The Abbey Newsletter

Volume 17, Number 2
Sep 1993

Revised ANSI Standard Appears

The first revision of the well-known paper permanence standard, ANSI/NISO Z39.48-1984, has been published. Coverage has been expanded, making it much more useful: it applies to coated as well as to uncoated paper and to documents as well as to printed materials. The text of the standard proper makes up seven pages of a 22-page 7" x 10" booklet, which is sold for $20 plus postage by NISO, from their new fulfillment office at PO Box 1272, Alexandria, VA 22313 (1-800/282-NISO). (NISO is establishing its own publications program as of August 6, 1993.) The bibliographical reference is:

American National Standard for Permanence of Paper for Publications and Documents in Libraries and Archives: ANSI/NISO Z39.48-1992. (National Information Standards Series, ISSN 1041-5653). Transaction Publishers, New Brunswick, 1993 (©1992). ISBN 0-88738-932-5.

This revision of Z39.48 is more sophisticated and complex than the original standard. Fold endurance has been dropped, so tear resistance is the only measure of strength called for. This is expressed as the "tear index," in milliNewtons of force divided by paper weight in grams per square meter. It works out to the same tear resistance as in the 1984 edition, but now a single figure can be given for all weights. The tear index for coated paper (3.50) is necessarily lower than that for uncoated paper (5.25).

Minimum pH for uncoated paper is 7.5 and minimum alkaline reserve is 2%, just as in the 1984 edition. Coated paper base stock can be as low as pH 7.0 if the paper as a whole meets the alkaline reserve requirement.

Instead of "no groundwood or unbleached pulp," the standard calls for a maximum lignin content of 1% (kappa number 7). In view of the many pulping methods that use both chemical and mechanical (grinding) processes, and the fact that some bleaching methods do not remove very much lignin, this new focus on quantifiable levels of lignin is an improvement.

There is a note saying, "Testing has shown that some papers with higher lignin levels which otherwise meet the requirements of this standard can exhibit excellent retention of physical strength after accelerated aging." Strictly speaking, this statement is true, but the same could have been said about papers with low pH, low tear resistance, or low alkaline reserve. Some papers are survivors: they test well and survive through time, standards or no standards. Similarly, some papers that qualify in every respect will not test well or survive through time, because they have faults or weaknesses not ruled out by the standard. This is be cause paper is a complex substance, and standards cannot cover all factors. For more information about this and other NISO standards, write NISO, PO Box 1056, Bethesda, MD 20827.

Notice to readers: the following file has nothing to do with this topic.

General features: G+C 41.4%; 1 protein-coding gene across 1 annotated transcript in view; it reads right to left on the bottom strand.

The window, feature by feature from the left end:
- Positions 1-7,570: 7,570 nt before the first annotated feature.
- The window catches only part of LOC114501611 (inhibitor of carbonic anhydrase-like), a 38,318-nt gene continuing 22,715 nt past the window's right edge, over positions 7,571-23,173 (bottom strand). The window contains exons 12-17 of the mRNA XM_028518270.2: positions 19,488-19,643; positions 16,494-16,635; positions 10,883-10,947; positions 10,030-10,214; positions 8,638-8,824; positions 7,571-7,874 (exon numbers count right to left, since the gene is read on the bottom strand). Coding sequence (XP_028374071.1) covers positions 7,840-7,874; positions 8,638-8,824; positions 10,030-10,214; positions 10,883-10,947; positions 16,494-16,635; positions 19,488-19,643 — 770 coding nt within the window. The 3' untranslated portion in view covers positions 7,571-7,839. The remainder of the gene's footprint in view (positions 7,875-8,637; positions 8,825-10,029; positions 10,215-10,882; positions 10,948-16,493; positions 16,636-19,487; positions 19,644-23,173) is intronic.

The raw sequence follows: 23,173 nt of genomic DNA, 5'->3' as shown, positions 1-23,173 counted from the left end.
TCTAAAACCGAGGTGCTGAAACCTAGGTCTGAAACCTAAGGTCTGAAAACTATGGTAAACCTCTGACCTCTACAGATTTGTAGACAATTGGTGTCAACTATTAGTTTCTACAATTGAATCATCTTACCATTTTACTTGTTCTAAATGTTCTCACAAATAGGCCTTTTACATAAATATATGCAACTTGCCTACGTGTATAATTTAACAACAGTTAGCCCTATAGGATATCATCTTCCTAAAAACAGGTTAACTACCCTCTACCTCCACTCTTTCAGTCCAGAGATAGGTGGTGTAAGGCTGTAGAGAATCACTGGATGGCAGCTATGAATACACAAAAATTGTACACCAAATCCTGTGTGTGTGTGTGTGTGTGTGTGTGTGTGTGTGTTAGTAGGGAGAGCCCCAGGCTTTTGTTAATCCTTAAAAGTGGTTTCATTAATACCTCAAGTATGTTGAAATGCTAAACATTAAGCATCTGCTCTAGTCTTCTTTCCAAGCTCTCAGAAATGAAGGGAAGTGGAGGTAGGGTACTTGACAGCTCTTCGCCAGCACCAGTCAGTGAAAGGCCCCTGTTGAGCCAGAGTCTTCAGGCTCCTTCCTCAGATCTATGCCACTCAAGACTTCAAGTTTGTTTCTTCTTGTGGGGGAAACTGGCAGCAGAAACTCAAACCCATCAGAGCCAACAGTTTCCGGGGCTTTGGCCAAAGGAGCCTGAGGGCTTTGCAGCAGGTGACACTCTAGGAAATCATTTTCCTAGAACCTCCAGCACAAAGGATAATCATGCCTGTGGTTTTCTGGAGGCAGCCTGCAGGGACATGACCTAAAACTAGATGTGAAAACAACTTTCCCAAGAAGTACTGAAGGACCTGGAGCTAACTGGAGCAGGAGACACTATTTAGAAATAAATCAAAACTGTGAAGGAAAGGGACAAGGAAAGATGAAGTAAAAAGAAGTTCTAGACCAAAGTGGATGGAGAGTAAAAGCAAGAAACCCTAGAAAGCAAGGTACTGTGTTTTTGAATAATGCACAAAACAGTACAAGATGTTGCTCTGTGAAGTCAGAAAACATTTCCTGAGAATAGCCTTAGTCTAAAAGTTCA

Test Methods, Formal and Informal: A Commentary

The test methods specified in any standard, if they are accurate and appropriate, are important in three ways: 1) they help the buyer and seller communicate, especially if both parties have ready access to the published methods, 2) they put power in the hands of any consumer willing and able to use the test methods specified, by enabling them to monitor the quality of goods received, and 3) they protect the supplier from arbitrary, ambiguous, conflicting or shifting demands in the marketplace.

Some of the tests called for in this and other standards are necessarily complex. Buyers without a staff chemist and the proper test equipment have to either send samples out to a commercial lab for testing (which is expensive), or ask the manufacturer whether the shipment complies with the standard.

In addition, there are things that cannot be tested for, such as whether an alkaline process was used to make the paper. The ANSI standard explicitly allows acceptance of the manufacturer's certification of 1) the core paper pH and of 2) the use of an alkaline process in its manufacture. As a way of confirming the manufacturer's figure for pH of the core paper, it also suggests two do-it-yourself methods: delaminating the paper and taking the surface pH with a meter, or using a pH indicator such as chlorophenol red solution on the core surface. This suggestion will be helpful to users.

Unfortunately, there are no satisfactory do-it-yourself methods for testing alkaline reserve or tear resistance. The spot tests for lignin, using phloroglucinol or other indicators, are useful but only approximate.

Other Standards Waiting in the Wings

The technical content of the new international standard, ISO 9706, has been approved by ISO Central Secretariat. Before it can be published, however, it has to go through a number of procedures, including final editing. Perhaps it will be ready to purchase in 1994.

If all goes well, the revisions of the four ASTM standards (for copy paper, bond and ledger, manifold paper and folder stock) should appear soon.

ASTM's Committee D 06.20 has also been working for the last six years on a "Standard Guide for the Selection of Permanent and Durable Offset and Book Papers," which like the ANSI standard will cover both coated and uncoated papers. In draft it is 25 pages long, including five tables of test data (before and after aging) on contemporary papers in the marketplace; a bibliography; and a great deal of background information on permanence and aging. (Reprinted and updated from the June 1993 issue of the Alkaline Paper Advocate, vol. 6 #1-2.)

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